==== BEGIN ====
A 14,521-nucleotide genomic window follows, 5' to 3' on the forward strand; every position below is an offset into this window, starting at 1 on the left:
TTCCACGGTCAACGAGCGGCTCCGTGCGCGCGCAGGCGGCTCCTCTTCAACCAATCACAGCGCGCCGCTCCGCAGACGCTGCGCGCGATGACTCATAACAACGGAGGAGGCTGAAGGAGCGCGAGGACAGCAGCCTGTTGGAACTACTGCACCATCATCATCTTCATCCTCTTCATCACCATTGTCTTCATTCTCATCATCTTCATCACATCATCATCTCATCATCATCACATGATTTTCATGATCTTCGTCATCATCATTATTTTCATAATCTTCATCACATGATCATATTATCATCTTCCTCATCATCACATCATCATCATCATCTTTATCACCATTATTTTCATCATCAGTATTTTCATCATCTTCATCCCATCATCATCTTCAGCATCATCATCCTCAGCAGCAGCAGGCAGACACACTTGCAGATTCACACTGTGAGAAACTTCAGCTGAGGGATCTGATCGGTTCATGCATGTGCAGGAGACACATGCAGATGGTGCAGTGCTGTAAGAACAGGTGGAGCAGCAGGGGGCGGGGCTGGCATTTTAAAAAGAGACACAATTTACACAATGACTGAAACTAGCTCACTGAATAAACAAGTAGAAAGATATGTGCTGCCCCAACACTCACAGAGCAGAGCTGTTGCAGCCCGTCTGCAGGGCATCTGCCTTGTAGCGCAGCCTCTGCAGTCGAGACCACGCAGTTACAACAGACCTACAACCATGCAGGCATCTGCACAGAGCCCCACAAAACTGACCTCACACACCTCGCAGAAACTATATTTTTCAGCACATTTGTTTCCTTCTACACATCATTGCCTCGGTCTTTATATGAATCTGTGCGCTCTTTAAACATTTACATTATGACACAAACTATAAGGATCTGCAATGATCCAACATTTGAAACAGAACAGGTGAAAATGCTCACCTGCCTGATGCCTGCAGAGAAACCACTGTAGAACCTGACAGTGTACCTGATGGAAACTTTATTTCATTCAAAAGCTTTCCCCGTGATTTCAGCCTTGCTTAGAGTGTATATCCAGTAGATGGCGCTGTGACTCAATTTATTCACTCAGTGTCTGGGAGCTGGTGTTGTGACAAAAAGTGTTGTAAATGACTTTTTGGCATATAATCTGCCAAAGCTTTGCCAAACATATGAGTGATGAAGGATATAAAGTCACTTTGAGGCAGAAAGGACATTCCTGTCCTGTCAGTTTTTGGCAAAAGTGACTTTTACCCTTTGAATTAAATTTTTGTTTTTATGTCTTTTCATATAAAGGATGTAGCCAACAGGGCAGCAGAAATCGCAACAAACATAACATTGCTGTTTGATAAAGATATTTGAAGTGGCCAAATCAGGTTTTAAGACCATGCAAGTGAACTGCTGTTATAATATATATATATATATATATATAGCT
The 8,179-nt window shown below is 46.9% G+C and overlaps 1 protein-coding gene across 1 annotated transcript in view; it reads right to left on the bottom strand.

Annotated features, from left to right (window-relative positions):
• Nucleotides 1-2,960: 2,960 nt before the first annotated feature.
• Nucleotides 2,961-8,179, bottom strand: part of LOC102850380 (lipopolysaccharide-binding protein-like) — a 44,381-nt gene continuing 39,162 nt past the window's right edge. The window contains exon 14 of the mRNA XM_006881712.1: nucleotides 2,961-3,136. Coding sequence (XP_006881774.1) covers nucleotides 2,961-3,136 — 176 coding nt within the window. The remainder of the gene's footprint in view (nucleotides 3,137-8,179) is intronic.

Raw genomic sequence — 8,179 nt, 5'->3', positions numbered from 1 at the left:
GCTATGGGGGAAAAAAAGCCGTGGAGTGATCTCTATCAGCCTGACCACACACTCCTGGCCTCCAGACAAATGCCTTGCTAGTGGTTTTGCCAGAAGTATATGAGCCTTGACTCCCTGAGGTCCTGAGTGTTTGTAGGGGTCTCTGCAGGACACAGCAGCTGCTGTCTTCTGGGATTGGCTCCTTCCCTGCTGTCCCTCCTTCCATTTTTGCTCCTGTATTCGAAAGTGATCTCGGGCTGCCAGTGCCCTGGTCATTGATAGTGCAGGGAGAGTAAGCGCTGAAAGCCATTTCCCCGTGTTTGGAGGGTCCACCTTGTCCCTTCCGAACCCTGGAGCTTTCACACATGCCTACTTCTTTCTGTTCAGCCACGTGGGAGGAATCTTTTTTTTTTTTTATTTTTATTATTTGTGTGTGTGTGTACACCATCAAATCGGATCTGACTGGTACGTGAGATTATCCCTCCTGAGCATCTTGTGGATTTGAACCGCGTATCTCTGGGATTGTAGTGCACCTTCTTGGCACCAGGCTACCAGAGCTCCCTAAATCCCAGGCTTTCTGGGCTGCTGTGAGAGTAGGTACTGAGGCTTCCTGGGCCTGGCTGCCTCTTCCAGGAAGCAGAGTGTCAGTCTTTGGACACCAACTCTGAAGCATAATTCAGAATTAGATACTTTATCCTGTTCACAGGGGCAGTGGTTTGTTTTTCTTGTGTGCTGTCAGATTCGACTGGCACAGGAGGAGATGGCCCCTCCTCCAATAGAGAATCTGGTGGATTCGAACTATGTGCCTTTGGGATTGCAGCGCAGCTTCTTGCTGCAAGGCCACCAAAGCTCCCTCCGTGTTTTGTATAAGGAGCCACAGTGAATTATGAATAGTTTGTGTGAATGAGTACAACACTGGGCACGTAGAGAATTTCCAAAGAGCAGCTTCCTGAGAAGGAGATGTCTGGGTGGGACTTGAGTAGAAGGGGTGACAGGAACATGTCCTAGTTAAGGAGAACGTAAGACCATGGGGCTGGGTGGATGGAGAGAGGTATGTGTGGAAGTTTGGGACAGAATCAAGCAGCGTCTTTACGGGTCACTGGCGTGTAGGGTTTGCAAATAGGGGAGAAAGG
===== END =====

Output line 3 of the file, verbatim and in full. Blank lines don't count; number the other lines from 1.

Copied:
The 8,179-nt window shown below is 46.9% G+C and overlaps 1 protein-coding gene across 1 annotated transcript in view; it reads right to left on the bottom strand.